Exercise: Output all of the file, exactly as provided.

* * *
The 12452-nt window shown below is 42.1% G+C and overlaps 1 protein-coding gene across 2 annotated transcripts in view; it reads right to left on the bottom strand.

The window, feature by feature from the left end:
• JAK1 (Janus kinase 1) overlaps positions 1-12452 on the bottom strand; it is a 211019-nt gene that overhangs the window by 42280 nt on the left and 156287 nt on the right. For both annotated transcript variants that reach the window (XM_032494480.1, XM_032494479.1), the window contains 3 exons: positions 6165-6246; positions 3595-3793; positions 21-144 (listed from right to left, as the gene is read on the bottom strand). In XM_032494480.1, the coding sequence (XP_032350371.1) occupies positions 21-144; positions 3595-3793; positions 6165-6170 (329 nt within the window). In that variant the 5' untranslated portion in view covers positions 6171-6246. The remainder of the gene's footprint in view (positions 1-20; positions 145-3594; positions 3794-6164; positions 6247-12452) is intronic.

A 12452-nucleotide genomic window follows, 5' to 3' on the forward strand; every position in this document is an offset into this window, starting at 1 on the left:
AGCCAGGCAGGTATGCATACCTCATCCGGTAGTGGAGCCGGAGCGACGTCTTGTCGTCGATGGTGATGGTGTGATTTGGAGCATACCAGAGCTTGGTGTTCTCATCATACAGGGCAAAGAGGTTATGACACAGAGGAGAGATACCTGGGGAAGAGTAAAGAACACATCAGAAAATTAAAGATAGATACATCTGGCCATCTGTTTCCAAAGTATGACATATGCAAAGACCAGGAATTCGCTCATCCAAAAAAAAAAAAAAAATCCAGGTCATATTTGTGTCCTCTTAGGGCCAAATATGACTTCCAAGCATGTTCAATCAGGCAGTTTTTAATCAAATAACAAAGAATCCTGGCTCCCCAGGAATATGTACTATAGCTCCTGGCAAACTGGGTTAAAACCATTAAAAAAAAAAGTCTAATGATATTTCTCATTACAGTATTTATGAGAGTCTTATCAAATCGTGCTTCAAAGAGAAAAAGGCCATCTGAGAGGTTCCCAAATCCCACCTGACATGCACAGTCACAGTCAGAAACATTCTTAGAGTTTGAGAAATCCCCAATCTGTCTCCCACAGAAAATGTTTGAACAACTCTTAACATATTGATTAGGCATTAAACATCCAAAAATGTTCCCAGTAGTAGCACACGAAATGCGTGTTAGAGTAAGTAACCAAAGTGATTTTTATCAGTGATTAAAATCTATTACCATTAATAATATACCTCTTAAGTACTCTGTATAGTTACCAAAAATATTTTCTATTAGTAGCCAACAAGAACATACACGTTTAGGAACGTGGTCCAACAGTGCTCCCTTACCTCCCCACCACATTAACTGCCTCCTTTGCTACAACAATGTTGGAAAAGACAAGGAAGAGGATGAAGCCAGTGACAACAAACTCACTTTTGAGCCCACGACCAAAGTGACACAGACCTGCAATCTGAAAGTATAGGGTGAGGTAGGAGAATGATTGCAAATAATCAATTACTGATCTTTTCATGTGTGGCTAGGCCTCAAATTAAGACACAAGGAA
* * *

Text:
The 12452-nt window shown below is 42.1% G+C and overlaps 1 protein-coding gene across 2 annotated transcripts in view; it reads right to left on the bottom strand.

The window, feature by feature from the left end:
• JAK1 (Janus kinase 1) overlaps positions 1-12452 on the bottom strand; it is a 211019-nt gene that overhangs the window by 42280 nt on the left and 156287 nt on the right. For both annotated transcript variants that reach the window (XM_032494480.1, XM_032494479.1), the window contains 3 exons: positions 6165-6246; positions 3595-3793; positions 21-144 (listed from right to left, as the gene is read on the bottom strand). In XM_032494480.1, the coding sequence (XP_032350371.1) occupies positions 21-144; positions 3595-3793; positions 6165-6170 (329 nt within the window). In that variant the 5' untranslated portion in view covers positions 6171-6246. The remainder of the gene's footprint in view (positions 1-20; positions 145-3594; positions 3794-6164; positions 6247-12452) is intronic.

A 12452-nucleotide genomic window follows, 5' to 3' on the forward strand; every position in this document is an offset into this window, starting at 1 on the left:
AGCCAGGCAGGTATGCATACCTCATCCGGTAGTGGAGCCGGAGCGACGTCTTGTCGTCGATGGTGATGGTGTGATTTGGAGCATACCAGAGCTTGGTGTTCTCATCATACAGGGCAAAGAGGTTATGACACAGAGGAGAGATACCTGGGGAAGAGTAAAGAACACATCAGAAAATTAAAGATAGATACATCTGGCCATCTGTTTCCAAAGTATGACATATGCAAAGACCAGGAATTCGCTCATCCAAAAAAAAAAAAAAAATCCAGGTCATATTTGTGTCCTCTTAGGGCCAAATATGACTTCCAAGCATGTTCAATCAGGCAGTTTTTAATCAAATAACAAAGAATCCTGGCTCCCCAGGAATATGTACTATAGCTCCTGGCAAACTGGGTTAAAACCATTAAAAAAAAAAGTCTAATGATATTTCTCATTACAGTATTTATGAGAGTCTTATCAAATCGTGCTTCAAAGAGAAAAAGGCCATCTGAGAGGTTCCCAAATCCCACCTGACATGCACAGTCACAGTCAGAAACATTCTTAGAGTTTGAGAAATCCCCAATCTGTCTCCCACAGAAAATGTTTGAACAACTCTTAACATATTGATTAGGCATTAAACATCCAAAAATGTTCCCAGTAGTAGCACACGAAATGCGTGTTAGAGTAAGTAACCAAAGTGATTTTTATCAGTGATTAAAATCTATTACCATTAATAATATACCTCTTAAGTACTCTGTATAGTTACCAAAAATATTTTCTATTAGTAGCCAACAAGAACATACACGTTTAGGAACGTGGTCCAACAGTGCTCCCTTACCTCCCCACCACATTAACTGCCTCCTTTGCTACAACAATGTTGGAAAAGACAAGGAAGAGGATGAAGCCAGTGACAACAAACTCACTTTTGAGCCCACGACCAAAGTGACACAGACCTGCAATCTGAAAGTATAGGGTGAGGTAGGAGAATGATTGCAAATAATCAATTACTGATCTTTTCATGTGTGGCTAGGCCTCAAATTAAGACACAAGGAA